While the biting game that puppies play can be fun when your dog is small, it is not so fun when baby teeth disappear and adult teeth come in. Mouthing is a natural behaviour of puppies but adult teeth are far more damaging than puppy teeth. Adult dogs that nip or bite were not taught to not bite as puppies and this is a behaviour that is not welcome.
Once your dog’s behaviour goes beyond mouthing it can lead to serious issues. Some dogs bite in an aggressive manner while others are doing it out of fear. Both situations can be dangerous because biting can lead to injury to other dogs and to people. This can lead to legal issues and in the worst scenario it can mean that your dog needs to be put down. Puppies must be taught not to put their mouth on a human. You need to work with your dog to stop this type of behaviour right away when it occurs.
What Causes a Dog to Bite?
Puppies start to bite when they are teething. The pain from new teeth coming in can cause a puppy to try to get rid of it by biting down on something. The puppy will bite down on anything to get rid of teething pain including hands, arms, toys, etc. Most often this behaviour will stop once the teeth come in.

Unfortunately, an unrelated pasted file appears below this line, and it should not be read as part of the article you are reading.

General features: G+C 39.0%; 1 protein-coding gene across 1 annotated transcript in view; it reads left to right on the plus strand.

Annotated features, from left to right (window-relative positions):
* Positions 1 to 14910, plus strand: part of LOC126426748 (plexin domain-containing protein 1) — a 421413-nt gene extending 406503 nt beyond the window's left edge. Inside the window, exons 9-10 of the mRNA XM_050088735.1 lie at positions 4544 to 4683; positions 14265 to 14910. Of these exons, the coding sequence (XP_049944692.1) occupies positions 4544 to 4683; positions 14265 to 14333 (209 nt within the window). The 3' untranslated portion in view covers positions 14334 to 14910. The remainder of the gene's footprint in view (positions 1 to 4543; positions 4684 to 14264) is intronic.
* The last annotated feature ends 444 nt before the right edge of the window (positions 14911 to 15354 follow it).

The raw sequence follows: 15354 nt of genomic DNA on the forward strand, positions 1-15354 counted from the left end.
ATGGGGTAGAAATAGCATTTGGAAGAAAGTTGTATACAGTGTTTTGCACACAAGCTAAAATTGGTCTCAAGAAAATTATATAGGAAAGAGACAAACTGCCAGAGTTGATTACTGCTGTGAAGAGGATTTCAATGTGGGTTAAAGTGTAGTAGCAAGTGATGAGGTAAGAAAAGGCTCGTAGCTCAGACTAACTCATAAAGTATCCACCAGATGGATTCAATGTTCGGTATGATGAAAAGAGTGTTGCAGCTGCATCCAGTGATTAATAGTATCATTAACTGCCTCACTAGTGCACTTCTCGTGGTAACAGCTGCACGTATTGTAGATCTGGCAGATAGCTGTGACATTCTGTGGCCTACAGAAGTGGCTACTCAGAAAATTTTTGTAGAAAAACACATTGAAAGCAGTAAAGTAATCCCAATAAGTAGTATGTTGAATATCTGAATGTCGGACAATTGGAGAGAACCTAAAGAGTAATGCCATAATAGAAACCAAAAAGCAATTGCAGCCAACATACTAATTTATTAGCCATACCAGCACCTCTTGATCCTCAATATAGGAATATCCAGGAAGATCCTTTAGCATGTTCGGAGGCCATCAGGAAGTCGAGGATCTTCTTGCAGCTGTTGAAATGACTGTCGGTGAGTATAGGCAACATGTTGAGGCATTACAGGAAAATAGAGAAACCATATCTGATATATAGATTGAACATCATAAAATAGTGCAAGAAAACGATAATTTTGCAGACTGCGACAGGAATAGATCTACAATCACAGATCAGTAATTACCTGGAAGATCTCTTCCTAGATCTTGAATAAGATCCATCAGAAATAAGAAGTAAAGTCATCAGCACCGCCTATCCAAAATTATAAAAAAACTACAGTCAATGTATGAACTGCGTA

Some dogs bite out of fear. If a dog is afraid it tends to react by biting to show that it is scared. Some dogs will bite as a warning that it doesn’t like to be in the situation that it is in. Other dogs bite for attention. The bite offers a signal to anyone that the dog has a certain territory and that the person should leave its area or pay attention to the dog. Certain breeds of dog nip because they are aggressive and this lets people or other animals know that they need their space and that they do not want to be touched.
When your puppy starts to teeth and tries to nip or bite you they are trying to reduce their pain. You can offer assistance to your puppy by giving it items to chew on such as a chew toy or a bone. Sometimes older dogs bite as well and this can be simply because they weren’t taught to not bite when they were young.
- When your dog starts to bite or mouth, give a firm, clear “No” in a “tough” voice and immediately ignore your dog – follow the no talk, no touch, no eye contact rule. Ignore them completely!
- Wait 10 seconds and then begin patting your dog. Make sure you are using long calming strokes rather than vigorous patting so you don’t encourage biting/mouthing. As soon as your dog begins to mouth you again, repeat Steps 1 and 2. Dogs aren’t fond of being ignored and this is a humane way to teach your dog that biting/mouthing is not the way to go. Most dogs usually stop mouthing quite quickly with this method so long as you make it clear that you don’t like biting. Remember you need to make it clear to your dog and you can do this by ensuring your voice is authoritative when you say “NO” – make it deeper, louder and more commanding than usual. In addition, make sure when you ignore your dog you REALLY IGNORE it.